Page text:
37. What is the resistance of a 20.0{\text -}\mathrm{m}-long piece of 12-gauge copper wire having a 2.053{\text -}\mathrm{mm} diameter?

38. The diameter of 0-gauge copper wire is 8.252~\mathrm{mm}. Find the resistance of a 1.00{\text -}\mathrm{km} length of such wire used for power transmission.

39. If the 0.100{\text -}\mathrm{mm}-diameter tungsten filament in a light bulb is to have a resistance of 0.200~\Omega at 20.0^{\circ}\mathrm{C}, how long should it be?

40. A lead rod has a length of 30.00~\mathrm{cm} and a resistance of 5.00~\mu\Omega. What is the radius of the rod?

41. Find the ratio of the diameter of aluminum to copper wire, if they have the same resistance per unit length (as they might in household wiring).

42. What current flows through a 2.54{\text -}\mathrm{cm}-diameter rod of pure silicon that is 20.0~\mathrm{cm} long, when 1.00\times10^3~\mathrm{V} is applied to it? (Such a rod may be used to make nuclear-particle detectors, for example.)

43. (a) To what temperature must you raise a copper wire, originally at 20.0~^{\circ}\mathrm{C}, to double its resistance, neglecting any changes in dimensions? (b) Does this happen in household wiring under ordinary circumstances?

44. A resistor made of nichrome wire is used in an application where its resistance cannot change more than 1.00\% from its value at 20.0~^{\circ}\mathrm{C}. Over what temperature range can it be used?

45. Of what material is a resistor made if its resistance is 40.0\% greater at 100.0~^{\circ}\mathrm{C} than at 20.0~^{\circ}\mathrm{C}?

46. An electronic device designed to operate at any temperature in the range from -10.0~^{\circ}\mathrm{C} to 55.0~^{\circ}\mathrm{C} contains pure carbon resistors. By what factor does their resistance increase over this range?

47. (a) Of what material is a wire made, if it is 25.0~\mathrm{m} long with a diameter of 0.100~\mathrm{mm} and has a resistance of 77.7~\Omega at 20.0~^{\circ}\mathrm{C}? (b) What is its resistance at 150.0~^{\circ}\mathrm{C}?

48. Assuming a constant temperature coefficient of resistivity, what is the maximum percent decrease in the resistance of a constantan wire starting at 20.0~^{\circ}\mathrm{C}?

49. A copper wire has a resistance of 0.500~\Omega at 20.0~^{\circ}\mathrm{C}, and an iron wire has a resistance of 0.525~\Omega at the same temperature. At what temperature are their resistances equal?

5.4 Ohm’s Law

50. A 2.2{\text -}\mathrm{k}\Omega resistor is connected across a D cell battery (1.5~\mathrm{V}). What is the current through the resistor?

51. A resistor rated at 250~\mathrm{k}\Omega is connected across two D cell batteries (each 1.50~\mathrm{V}) in series, with a total voltage of 3.00~\mathrm{V}. The manufacturer advertises that their resistors are within 5\% of the rated value. What are the possible minimum current and maximum current through the resistor?

52. A resistor is connected in series with a power supply of 20.00~\mathrm{V}. The current measure is 0.50~\mathrm{A}. What is the resistance of the resistor?

53. A resistor is placed in a circuit with an adjustable voltage source. The voltage across and the current through the resistor and the measurements are shown below. Estimate the resistance of the resistor.

Figure is a plot of voltage versus current. There is a linear relationship between voltage and the current. It is zero Volts at zero Amperes, 200 Volts at 2 Amperes, 400 Volts at 4 Amperes, 600 Volts at 6 Amperes, and 800 Volts at 8 Amperes.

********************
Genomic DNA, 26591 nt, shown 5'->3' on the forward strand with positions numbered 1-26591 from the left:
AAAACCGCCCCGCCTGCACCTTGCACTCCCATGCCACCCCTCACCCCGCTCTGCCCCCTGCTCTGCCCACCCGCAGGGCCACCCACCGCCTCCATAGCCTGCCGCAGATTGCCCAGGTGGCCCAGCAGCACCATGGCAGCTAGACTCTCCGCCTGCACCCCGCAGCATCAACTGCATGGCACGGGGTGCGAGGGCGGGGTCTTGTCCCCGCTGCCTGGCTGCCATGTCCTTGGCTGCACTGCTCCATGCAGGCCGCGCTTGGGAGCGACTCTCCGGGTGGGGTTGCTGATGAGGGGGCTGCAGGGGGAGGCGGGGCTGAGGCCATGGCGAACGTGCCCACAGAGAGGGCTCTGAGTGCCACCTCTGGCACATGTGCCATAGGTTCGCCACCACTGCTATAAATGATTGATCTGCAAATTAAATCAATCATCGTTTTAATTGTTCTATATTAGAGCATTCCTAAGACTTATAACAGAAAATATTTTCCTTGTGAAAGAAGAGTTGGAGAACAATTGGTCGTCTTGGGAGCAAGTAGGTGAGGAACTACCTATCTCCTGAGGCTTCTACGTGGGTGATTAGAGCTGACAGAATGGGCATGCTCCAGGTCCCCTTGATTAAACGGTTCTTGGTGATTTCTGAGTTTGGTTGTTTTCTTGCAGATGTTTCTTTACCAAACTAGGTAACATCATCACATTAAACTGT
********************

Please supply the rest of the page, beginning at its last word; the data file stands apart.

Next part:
54. The following table show the measurements of a current through and the voltage across a sample of material. Plot the data, and assuming the object is an ohmic device, estimate the resistance.

I~(\mathrm{A}) V~(\mathrm{V})
0 3
2 23
4 39
6 58
8 77
10 100
12 119
14 142
16 162

5.5 Electrical Energy and Power

55. A 20.0{\text -}\mathrm{V} battery is used to supply current to a 10{\text -}\mathrm{k}\Omega resistor. Assume the voltage drop across any wires used for connections is negligible. (a) What is the current through the resistor? (b) What is the power dissipated by the resistor? (c) What is the power input from the battery, assuming all the electrical power is dissipated by the resistor? (d) What happens to the energy dissipated by the resistor?

56. What is the maximum voltage that can be applied to a 10{\text -}\mathrm{k}\Omega resistor rated at 14~\mathrm{W}?

57. A heater is being designed that uses a coil of 14-gauge nichrome wire to generate 300~\mathrm{W} using a voltage of V=110~\mathrm{V}. How long should the engineer make the wire?

58. An alternative to CFL bulbs and incandescent bulbs are light-emitting diode (LED) bulbs. A 100{\text -}\mathrm{W} incandescent bulb can be replaced by a 16{\text -}\mathrm{W} LED bulb. Both produce 1600 lumens of light. Assuming the cost of electricity is $0.10 per kilowatt-hour, how much does it cost to run the bulb for one year if it runs for four hours a day?

59. The power dissipated by a resistor with a resistance of R=100~\Omega is P=2.0~\mathrm{W}. What are the current through and the voltage drop across the resistor?

60. Running late to catch a plane, a driver accidentally leaves the headlights on after parking the car in the airport parking lot. During takeoff, the driver realizes the mistake. Having just replaced the battery, the driver knows that the battery is a 12{\text -}\mathrm{V} automobile battery, rated at 100~\mathrm{A}\cdot\mathrm{h}. The driver, knowing there is nothing that can be done, estimates how long the lights will shine, assuming there are two 12{\text -}\mathrm{V} headlights, each rated at 40~\mathrm{W}. What did the driver conclude?